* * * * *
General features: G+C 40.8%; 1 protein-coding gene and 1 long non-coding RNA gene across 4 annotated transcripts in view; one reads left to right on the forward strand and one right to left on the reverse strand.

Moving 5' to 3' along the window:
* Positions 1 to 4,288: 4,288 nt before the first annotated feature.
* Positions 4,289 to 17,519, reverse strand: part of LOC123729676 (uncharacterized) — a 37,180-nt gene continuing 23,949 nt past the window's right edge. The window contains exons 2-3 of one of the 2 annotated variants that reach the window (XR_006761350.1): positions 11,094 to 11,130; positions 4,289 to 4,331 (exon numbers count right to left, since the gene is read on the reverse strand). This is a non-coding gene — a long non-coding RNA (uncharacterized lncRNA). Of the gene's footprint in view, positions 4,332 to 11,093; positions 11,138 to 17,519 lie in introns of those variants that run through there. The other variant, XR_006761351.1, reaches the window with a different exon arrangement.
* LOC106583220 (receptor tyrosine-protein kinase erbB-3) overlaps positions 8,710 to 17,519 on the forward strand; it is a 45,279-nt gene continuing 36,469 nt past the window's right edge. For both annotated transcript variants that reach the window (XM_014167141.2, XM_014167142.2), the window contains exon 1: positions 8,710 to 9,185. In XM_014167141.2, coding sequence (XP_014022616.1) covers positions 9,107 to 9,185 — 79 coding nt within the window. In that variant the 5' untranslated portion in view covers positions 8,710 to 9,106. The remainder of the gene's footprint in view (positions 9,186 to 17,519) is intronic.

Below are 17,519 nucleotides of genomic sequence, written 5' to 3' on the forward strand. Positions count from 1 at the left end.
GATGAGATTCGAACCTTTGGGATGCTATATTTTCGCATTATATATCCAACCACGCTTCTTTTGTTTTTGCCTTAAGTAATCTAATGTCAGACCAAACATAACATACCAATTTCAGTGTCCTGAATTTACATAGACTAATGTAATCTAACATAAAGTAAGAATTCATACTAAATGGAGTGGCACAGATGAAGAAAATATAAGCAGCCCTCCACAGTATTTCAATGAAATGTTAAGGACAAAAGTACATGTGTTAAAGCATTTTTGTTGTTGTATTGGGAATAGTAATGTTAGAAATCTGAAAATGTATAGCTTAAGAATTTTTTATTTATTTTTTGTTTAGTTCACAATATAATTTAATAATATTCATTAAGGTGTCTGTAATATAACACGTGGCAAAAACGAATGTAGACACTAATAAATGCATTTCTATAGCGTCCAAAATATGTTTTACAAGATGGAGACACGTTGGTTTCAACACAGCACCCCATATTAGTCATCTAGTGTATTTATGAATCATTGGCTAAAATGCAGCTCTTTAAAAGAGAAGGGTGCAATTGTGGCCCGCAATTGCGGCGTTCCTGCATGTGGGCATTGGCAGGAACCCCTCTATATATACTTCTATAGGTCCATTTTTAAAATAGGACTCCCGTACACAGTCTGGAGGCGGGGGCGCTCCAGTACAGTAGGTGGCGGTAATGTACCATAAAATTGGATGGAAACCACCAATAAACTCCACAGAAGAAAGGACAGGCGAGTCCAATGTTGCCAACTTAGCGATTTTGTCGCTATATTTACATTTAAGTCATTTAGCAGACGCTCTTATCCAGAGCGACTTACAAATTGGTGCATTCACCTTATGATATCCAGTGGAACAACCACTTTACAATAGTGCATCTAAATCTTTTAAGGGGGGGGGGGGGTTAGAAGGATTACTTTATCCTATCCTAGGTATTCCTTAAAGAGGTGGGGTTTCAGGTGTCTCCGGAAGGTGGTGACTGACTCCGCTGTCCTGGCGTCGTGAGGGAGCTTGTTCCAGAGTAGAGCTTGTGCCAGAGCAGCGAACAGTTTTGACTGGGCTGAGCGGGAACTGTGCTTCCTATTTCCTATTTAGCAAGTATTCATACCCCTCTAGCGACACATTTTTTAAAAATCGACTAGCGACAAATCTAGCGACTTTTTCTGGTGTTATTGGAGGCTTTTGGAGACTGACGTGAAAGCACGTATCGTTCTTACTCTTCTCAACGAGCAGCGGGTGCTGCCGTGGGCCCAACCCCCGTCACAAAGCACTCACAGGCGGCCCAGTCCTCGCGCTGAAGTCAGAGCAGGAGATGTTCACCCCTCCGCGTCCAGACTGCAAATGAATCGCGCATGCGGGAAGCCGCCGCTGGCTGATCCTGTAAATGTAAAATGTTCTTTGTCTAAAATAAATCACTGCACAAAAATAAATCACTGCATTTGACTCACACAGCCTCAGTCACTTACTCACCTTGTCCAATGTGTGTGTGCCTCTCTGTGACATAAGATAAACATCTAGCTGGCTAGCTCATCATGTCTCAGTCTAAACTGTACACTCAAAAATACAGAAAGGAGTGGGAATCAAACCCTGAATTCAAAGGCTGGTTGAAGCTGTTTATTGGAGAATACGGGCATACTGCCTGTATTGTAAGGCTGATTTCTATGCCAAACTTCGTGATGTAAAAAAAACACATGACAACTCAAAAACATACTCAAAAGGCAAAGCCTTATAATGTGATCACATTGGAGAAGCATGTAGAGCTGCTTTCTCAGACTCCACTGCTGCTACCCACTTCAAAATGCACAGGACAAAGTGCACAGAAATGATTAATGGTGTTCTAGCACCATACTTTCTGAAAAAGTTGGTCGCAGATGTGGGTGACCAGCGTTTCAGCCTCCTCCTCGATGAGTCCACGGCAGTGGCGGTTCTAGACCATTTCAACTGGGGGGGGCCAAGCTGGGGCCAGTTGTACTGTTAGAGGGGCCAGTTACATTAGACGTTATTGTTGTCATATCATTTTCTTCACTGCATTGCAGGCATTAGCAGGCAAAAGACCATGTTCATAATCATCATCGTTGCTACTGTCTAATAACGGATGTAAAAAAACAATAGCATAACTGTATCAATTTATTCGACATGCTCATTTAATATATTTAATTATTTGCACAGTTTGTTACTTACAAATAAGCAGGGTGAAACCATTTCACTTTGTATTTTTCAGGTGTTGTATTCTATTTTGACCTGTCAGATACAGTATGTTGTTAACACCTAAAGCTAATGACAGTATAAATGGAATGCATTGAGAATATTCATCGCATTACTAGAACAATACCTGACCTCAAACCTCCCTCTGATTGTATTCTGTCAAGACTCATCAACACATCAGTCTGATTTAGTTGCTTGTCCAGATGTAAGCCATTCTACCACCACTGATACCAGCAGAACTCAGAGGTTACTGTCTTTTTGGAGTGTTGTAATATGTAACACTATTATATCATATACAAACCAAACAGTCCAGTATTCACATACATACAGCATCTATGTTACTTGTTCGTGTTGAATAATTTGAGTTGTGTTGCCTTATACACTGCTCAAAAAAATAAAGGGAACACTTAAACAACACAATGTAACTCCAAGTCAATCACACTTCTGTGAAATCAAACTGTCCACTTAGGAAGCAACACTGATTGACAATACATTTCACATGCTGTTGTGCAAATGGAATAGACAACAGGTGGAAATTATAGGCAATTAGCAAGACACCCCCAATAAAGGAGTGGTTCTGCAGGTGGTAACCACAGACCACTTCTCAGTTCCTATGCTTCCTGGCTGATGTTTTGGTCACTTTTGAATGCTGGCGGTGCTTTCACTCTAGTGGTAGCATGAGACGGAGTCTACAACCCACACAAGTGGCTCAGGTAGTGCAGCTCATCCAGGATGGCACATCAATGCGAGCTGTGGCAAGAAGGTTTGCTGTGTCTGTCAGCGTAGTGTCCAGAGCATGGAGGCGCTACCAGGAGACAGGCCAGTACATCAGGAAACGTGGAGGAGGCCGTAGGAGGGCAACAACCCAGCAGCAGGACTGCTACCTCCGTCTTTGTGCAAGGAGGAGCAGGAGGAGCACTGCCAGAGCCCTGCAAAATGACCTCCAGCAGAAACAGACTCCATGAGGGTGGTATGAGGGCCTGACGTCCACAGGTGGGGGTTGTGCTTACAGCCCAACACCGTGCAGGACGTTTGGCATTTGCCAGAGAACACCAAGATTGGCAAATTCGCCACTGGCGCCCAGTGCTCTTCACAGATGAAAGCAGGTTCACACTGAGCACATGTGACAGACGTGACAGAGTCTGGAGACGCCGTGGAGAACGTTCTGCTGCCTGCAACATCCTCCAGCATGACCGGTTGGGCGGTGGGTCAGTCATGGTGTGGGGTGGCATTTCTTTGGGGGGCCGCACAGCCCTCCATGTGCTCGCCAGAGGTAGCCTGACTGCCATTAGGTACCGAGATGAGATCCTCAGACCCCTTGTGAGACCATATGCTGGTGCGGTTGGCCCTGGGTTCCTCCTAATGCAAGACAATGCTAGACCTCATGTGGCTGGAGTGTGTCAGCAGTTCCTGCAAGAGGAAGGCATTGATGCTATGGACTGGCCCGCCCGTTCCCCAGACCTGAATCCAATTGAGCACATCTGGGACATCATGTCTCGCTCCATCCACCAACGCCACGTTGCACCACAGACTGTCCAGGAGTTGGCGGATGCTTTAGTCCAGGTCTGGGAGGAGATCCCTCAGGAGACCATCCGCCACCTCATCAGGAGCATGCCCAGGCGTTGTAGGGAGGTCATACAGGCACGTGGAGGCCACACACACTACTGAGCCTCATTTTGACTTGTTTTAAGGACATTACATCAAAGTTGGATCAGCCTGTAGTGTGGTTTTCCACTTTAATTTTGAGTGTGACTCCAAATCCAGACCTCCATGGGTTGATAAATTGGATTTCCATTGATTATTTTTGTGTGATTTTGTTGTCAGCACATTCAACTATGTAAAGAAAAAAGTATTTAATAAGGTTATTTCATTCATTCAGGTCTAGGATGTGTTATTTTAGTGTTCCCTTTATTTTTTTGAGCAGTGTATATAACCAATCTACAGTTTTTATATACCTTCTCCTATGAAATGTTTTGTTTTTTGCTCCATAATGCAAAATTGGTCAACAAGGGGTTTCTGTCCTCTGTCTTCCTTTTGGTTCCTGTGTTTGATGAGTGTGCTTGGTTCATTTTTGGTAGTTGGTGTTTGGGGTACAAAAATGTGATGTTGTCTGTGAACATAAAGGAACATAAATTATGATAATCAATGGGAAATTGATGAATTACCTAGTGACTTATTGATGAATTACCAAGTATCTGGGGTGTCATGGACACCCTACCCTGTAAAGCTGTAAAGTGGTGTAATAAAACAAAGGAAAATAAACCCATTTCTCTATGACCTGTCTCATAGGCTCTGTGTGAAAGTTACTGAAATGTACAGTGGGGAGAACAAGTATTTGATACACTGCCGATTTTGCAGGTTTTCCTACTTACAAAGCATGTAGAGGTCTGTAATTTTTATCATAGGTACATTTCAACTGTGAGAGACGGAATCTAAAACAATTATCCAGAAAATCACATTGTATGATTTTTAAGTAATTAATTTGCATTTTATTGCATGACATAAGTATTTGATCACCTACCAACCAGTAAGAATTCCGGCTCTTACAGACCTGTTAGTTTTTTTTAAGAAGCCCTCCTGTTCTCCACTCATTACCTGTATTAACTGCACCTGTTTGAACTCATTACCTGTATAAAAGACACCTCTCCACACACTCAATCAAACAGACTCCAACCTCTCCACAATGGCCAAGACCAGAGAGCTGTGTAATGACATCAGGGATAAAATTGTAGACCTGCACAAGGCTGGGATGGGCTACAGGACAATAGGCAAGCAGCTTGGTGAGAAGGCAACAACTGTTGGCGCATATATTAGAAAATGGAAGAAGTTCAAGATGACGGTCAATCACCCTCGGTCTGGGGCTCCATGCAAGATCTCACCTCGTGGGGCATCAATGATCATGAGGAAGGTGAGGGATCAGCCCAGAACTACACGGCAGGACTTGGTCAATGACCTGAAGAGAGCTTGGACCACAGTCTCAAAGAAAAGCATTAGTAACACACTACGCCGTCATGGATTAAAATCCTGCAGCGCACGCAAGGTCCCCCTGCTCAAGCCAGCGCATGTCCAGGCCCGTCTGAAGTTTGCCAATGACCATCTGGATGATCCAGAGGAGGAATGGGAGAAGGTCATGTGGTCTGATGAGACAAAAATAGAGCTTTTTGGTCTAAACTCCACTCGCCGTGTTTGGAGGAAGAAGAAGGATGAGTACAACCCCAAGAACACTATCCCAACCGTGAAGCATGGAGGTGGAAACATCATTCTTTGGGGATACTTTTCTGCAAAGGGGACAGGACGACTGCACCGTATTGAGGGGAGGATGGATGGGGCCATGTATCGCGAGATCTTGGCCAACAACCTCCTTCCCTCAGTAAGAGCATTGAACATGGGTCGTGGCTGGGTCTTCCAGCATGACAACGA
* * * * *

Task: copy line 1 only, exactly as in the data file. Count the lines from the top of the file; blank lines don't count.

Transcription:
General features: G+C 40.8%; 1 protein-coding gene and 1 long non-coding RNA gene across 4 annotated transcripts in view; one reads left to right on the forward strand and one right to left on the reverse strand.